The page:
Developed by Peter Offersen of Danish firm Flyvehavren, the field scooter is available as two models; the 50cc two-stroke kick-start PGO Hot 50 and for those seeking a bit more power, the four-stroke and electrically-started Yamaha D’Elight (125cc).
Basically, what the company has done is cut both scooters in half, slot in a frame and seat (total length of both machines 2.8m) and tweak the transmission to get it to run at a lower speed.
Driving along the tramlines, tall crop weeds pulled out by hand are laid in a tray on top of the unit. Fitted at the end of the sliding frame, the support wheel can be altered to vary the width of the unit from 1.4m to 2.4m on the 155kg-heavy PGO Hot 50 and from 1.1m to 2.4m on the larger 165kg model to ensure the vehicle straddles different tramline widths.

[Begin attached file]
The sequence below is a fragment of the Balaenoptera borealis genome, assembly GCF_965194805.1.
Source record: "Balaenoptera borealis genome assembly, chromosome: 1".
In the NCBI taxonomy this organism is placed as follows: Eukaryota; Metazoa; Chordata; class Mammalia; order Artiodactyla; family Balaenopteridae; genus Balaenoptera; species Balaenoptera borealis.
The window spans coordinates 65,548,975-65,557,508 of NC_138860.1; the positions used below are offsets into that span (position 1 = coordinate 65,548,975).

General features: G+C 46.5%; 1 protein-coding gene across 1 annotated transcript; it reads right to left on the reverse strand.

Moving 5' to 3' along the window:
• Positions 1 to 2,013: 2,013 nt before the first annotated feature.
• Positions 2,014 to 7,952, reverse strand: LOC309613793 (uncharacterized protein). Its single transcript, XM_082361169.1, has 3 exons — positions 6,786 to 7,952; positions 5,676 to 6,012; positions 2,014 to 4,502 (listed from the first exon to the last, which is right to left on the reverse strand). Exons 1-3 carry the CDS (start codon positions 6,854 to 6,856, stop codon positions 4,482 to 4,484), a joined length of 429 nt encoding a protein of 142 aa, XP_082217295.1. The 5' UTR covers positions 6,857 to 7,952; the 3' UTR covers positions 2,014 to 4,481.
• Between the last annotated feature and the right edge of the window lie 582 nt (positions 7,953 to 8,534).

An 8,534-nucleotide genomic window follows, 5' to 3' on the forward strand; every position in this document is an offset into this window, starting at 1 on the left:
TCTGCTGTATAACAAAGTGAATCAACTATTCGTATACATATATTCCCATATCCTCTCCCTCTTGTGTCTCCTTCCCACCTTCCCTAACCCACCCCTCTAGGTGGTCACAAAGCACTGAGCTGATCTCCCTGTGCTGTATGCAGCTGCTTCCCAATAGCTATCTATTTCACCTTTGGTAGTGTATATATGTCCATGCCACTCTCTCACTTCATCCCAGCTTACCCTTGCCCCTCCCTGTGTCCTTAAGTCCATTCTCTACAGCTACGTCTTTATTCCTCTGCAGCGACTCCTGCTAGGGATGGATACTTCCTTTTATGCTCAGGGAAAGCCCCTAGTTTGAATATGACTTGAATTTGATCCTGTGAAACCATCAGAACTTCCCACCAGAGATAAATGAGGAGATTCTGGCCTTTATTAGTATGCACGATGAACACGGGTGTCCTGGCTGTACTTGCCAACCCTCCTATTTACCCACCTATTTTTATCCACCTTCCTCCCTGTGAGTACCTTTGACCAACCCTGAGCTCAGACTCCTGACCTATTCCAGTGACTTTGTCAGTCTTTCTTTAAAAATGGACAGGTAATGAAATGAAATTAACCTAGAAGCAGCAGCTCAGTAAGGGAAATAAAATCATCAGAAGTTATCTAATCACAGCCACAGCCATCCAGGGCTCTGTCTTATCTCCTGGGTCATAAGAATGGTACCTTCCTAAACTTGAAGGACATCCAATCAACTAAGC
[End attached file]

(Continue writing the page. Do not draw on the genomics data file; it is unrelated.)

One of the big features of the technique is that the height of the seat can be altered (electric option is available) to ensure that the operator’s eye-line is just above the height as the crop, making it easier to spot wild oats, black grass and any other tall weeds.
None of the 10 units sold in Denmark this year are allowed on the road, but the scooters are still under warranty, is the claim, because other than lengthening the control cables, the mechanics are all original. PGO Hot 50 prices start from around £3,735, and the Yamaha D’Elight costs from £4,580.